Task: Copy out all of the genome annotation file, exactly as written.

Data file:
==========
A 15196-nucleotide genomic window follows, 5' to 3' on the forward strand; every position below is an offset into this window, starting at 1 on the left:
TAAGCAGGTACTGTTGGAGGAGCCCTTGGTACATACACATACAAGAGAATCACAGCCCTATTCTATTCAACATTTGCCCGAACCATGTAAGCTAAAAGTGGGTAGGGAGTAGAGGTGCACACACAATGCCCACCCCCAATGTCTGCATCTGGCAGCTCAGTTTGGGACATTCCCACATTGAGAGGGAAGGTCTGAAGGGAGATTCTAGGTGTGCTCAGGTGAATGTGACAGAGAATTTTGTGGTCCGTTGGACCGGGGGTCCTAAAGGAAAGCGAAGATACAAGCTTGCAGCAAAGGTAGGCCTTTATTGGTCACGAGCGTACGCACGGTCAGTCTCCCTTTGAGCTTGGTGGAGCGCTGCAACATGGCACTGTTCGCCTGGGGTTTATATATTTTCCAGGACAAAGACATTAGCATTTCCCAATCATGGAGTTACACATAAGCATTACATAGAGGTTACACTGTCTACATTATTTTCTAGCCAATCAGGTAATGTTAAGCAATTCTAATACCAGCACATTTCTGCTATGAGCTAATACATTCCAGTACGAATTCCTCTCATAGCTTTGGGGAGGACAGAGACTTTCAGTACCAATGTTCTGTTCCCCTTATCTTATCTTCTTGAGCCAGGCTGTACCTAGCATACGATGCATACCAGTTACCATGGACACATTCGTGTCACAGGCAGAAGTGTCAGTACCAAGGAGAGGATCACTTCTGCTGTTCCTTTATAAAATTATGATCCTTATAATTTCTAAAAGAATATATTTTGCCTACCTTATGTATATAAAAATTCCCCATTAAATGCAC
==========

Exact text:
A 15196-nucleotide genomic window follows, 5' to 3' on the forward strand; every position below is an offset into this window, starting at 1 on the left:
TAAGCAGGTACTGTTGGAGGAGCCCTTGGTACATACACATACAAGAGAATCACAGCCCTATTCTATTCAACATTTGCCCGAACCATGTAAGCTAAAAGTGGGTAGGGAGTAGAGGTGCACACACAATGCCCACCCCCAATGTCTGCATCTGGCAGCTCAGTTTGGGACATTCCCACATTGAGAGGGAAGGTCTGAAGGGAGATTCTAGGTGTGCTCAGGTGAATGTGACAGAGAATTTTGTGGTCCGTTGGACCGGGGGTCCTAAAGGAAAGCGAAGATACAAGCTTGCAGCAAAGGTAGGCCTTTATTGGTCACGAGCGTACGCACGGTCAGTCTCCCTTTGAGCTTGGTGGAGCGCTGCAACATGGCACTGTTCGCCTGGGGTTTATATATTTTCCAGGACAAAGACATTAGCATTTCCCAATCATGGAGTTACACATAAGCATTACATAGAGGTTACACTGTCTACATTATTTTCTAGCCAATCAGGTAATGTTAAGCAATTCTAATACCAGCACATTTCTGCTATGAGCTAATACATTCCAGTACGAATTCCTCTCATAGCTTTGGGGAGGACAGAGACTTTCAGTACCAATGTTCTGTTCCCCTTATCTTATCTTCTTGAGCCAGGCTGTACCTAGCATACGATGCATACCAGTTACCATGGACACATTCGTGTCACAGGCAGAAGTGTCAGTACCAAGGAGAGGATCACTTCTGCTGTTCCTTTATAAAATTATGATCCTTATAATTTCTAAAAGAATATATTTTGCCTACCTTATGTATATAAAAATTCCCCATTAAATGCAC